Skilled Hands, Strong Spirits — Music for Labor Day Weekend

in Daily Programme

by Elrik Merlin on Saturday, 5 September, 2015

Today we are playing music for Labor Day Weekend  in the United States, and it’s interesting to look at the origins of this holiday: much of the rest of the world recognises May Day (May 1st) instead as the day to celebrate labour.

According to Wikipedia, “The first Labor Day in the United States was celebrated on September 5, 1882 in New York City. It became a federal holiday in 1894, when, following the deaths of a number of workers at the hands of the U.S. military and U.S. Marshals during the Pullman Strike, President Grover Cleveland put reconciliation with the labour movement as a top political priority. The September date was chosen as Cleveland was concerned that aligning an American labour holiday with existing international May Day celebrations would stir up negative emotions linked to the Haymarket massacre. All 50 U.S. states have made Labor Day a state holiday.

The form for the celebration of Labor Day was outlined in the first proposal of the holiday: A street parade to exhibit to the public ‘the strength and esprit de corps of the trade and labor organizations,’ followed by a festival for the workers and their families. This became the pattern for Labor Day celebrations. Speeches by prominent men and women were introduced later, as more emphasis was placed upon the economic and civil significance of the holiday.”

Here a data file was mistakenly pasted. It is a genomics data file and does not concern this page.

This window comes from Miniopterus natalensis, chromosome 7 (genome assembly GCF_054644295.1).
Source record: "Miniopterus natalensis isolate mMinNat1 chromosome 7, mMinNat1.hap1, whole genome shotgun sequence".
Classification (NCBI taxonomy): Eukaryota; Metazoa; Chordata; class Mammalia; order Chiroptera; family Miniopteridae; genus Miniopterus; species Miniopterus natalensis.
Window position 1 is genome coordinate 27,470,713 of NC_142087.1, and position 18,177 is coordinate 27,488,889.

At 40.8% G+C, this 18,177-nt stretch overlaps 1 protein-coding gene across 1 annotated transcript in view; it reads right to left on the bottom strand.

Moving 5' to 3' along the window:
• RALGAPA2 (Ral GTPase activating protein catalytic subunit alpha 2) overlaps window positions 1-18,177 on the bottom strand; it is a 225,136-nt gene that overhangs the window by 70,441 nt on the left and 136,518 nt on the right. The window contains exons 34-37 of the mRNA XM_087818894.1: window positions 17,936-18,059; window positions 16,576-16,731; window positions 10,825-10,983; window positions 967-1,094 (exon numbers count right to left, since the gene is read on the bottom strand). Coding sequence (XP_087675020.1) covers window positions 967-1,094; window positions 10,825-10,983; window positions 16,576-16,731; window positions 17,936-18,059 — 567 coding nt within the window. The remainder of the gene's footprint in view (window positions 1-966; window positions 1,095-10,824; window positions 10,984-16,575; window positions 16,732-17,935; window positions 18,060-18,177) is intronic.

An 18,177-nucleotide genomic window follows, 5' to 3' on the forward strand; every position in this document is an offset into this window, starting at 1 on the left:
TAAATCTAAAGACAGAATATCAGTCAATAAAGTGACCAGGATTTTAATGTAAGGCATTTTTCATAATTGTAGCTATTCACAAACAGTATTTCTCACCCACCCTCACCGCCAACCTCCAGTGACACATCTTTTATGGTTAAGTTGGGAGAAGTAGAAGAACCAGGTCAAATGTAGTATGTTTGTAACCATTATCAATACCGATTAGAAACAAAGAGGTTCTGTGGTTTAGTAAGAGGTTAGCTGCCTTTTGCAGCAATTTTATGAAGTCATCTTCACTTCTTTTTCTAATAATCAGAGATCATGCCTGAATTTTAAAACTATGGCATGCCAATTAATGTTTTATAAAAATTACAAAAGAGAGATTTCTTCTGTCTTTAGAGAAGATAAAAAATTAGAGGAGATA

Today we’ll be playing a collection of workers’ songs going back a hundred years, primarily sourced from Britain and the United States, including a significant collection of archive recordings, such as The Land Song, a Georgist and later Liberal Party song from the 19th century, and recordings issued by Lansbury’s Labour Weekly in 1927 (British Labour Party MP George Lansbury is seen here, addressing a meeting). In addition you’ll hear a number of protest songs including some unique material from the Women’s Suffrage movement in the US.

Today’s programme is presented by Elrik Merlin. If you are in the United States or Canada, please click here to launch the Stream Licensing player. To listen from outside North America, click here to start your player .

This programme is also available in enhanced‐quality AAC. Tune in here:


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